26.04.2018

Blockchain technology simplifies land registration in the South Caucasus

What opportunities do new digital technologies offer for global sustainable development? This and other topics will be discussed next week at the re:publica conference on digital culture.

Apps that uncover corruption, drones that deliver medicines to remote regions – there are many uses for digital technologies. At this year’s re:publica, the topic “Tech for Good” will focus on the question of what opportunities digitalisation offers for sustainable development. The Deutsche Gesellschaft für Internationale Zusammenarbeit (GIZ) GmbH will also be there. It already uses digital solutions in more than 200 projects and will present some of them at Europe’s largest conference on digitalisation and society.

One technology that is still relatively new is blockchain. This is a list of data records that contains all transactions ever conducted. Everyone can see the latest status of the exchange process, which means that data cannot be changed without everyone knowing. The data records, called ‘blocks’, build on each other and are stored on a decentralised basis in many locations. GIZ is already using the technology in three projects.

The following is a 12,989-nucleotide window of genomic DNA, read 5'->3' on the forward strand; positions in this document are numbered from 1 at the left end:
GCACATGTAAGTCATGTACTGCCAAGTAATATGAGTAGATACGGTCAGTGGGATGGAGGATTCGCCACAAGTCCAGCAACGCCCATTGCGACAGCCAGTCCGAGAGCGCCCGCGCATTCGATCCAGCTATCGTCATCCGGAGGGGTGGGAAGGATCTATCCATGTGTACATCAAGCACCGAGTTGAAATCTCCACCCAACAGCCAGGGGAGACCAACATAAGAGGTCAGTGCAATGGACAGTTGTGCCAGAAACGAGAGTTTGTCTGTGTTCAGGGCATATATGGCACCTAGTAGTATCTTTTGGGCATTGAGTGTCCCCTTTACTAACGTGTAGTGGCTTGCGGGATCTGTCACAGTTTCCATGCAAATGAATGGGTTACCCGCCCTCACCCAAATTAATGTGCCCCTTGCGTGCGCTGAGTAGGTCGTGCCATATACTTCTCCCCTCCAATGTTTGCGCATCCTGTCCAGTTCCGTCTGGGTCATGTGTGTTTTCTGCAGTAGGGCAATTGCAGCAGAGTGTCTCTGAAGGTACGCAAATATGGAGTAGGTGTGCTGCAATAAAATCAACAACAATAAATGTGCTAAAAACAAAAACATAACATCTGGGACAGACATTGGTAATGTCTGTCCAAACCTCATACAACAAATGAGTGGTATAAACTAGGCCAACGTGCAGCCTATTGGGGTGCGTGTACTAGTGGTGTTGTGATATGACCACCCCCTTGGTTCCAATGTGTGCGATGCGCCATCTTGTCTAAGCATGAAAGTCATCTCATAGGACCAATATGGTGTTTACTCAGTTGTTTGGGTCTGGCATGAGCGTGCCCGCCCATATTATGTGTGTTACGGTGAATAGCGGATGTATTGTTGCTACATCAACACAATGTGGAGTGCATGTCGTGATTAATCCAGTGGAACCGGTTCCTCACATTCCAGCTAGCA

In Georgia, for example, GIZ has been commissioned by the German Federal Ministry for Economic Cooperation and Development to work with the Georgian Government to reform the legal system. After all, growing legal security encourages foreign investment – and thus sustainable economic development. Blockchain is playing an important role here as a means for the national public registry in Georgia to make land register entries available digitally. Integrating the entries into the data record chain verifies their authenticity. Blockchain technology thus prevents manipulation and corruption – and helps to build the trust of the population and investors in the judiciary. And the system has been accepted – around one million processes have already been registered.

But Georgia wants to go one step further. In future, the aim is for real estate transactions to be handled completely via blockchain – including proof of the identity of the buyer and seller. Around 3.7 million people in Georgia will benefit from transparent, secure and more efficient land registration. GIZ has already developed the legal framework for the ‘smart contracts’ required for this – pioneering a new approach to legal processes.